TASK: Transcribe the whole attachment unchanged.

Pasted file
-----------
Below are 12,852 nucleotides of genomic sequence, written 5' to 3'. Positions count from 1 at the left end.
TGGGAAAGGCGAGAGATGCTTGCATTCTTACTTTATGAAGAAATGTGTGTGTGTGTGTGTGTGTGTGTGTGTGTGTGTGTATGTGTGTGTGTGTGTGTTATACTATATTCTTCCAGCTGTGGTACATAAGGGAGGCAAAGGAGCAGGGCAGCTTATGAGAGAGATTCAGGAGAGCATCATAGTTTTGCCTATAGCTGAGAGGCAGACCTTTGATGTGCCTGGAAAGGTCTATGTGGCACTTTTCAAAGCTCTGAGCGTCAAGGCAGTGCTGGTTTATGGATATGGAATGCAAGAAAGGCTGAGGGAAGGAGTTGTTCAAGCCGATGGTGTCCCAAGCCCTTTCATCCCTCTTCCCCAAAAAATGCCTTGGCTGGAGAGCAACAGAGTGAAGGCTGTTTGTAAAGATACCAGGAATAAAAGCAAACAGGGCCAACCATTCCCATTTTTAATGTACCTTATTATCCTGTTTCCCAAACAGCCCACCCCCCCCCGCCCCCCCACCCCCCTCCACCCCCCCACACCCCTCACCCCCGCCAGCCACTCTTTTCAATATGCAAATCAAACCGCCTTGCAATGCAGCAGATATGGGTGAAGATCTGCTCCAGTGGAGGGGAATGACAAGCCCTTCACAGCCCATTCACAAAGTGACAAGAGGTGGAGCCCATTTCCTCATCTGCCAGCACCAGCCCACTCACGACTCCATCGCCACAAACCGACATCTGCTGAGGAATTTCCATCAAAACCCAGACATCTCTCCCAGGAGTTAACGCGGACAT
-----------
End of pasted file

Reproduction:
Below are 12,852 nucleotides of genomic sequence, written 5' to 3'. Positions count from 1 at the left end.
TGGGAAAGGCGAGAGATGCTTGCATTCTTACTTTATGAAGAAATGTGTGTGTGTGTGTGTGTGTGTGTGTGTGTGTGTGTATGTGTGTGTGTGTGTGTTATACTATATTCTTCCAGCTGTGGTACATAAGGGAGGCAAAGGAGCAGGGCAGCTTATGAGAGAGATTCAGGAGAGCATCATAGTTTTGCCTATAGCTGAGAGGCAGACCTTTGATGTGCCTGGAAAGGTCTATGTGGCACTTTTCAAAGCTCTGAGCGTCAAGGCAGTGCTGGTTTATGGATATGGAATGCAAGAAAGGCTGAGGGAAGGAGTTGTTCAAGCCGATGGTGTCCCAAGCCCTTTCATCCCTCTTCCCCAAAAAATGCCTTGGCTGGAGAGCAACAGAGTGAAGGCTGTTTGTAAAGATACCAGGAATAAAAGCAAACAGGGCCAACCATTCCCATTTTTAATGTACCTTATTATCCTGTTTCCCAAACAGCCCACCCCCCCCCGCCCCCCCACCCCCCTCCACCCCCCCACACCCCTCACCCCCGCCAGCCACTCTTTTCAATATGCAAATCAAACCGCCTTGCAATGCAGCAGATATGGGTGAAGATCTGCTCCAGTGGAGGGGAATGACAAGCCCTTCACAGCCCATTCACAAAGTGACAAGAGGTGGAGCCCATTTCCTCATCTGCCAGCACCAGCCCACTCACGACTCCATCGCCACAAACCGACATCTGCTGAGGAATTTCCATCAAAACCCAGACATCTCTCCCAGGAGTTAACGCGGACAT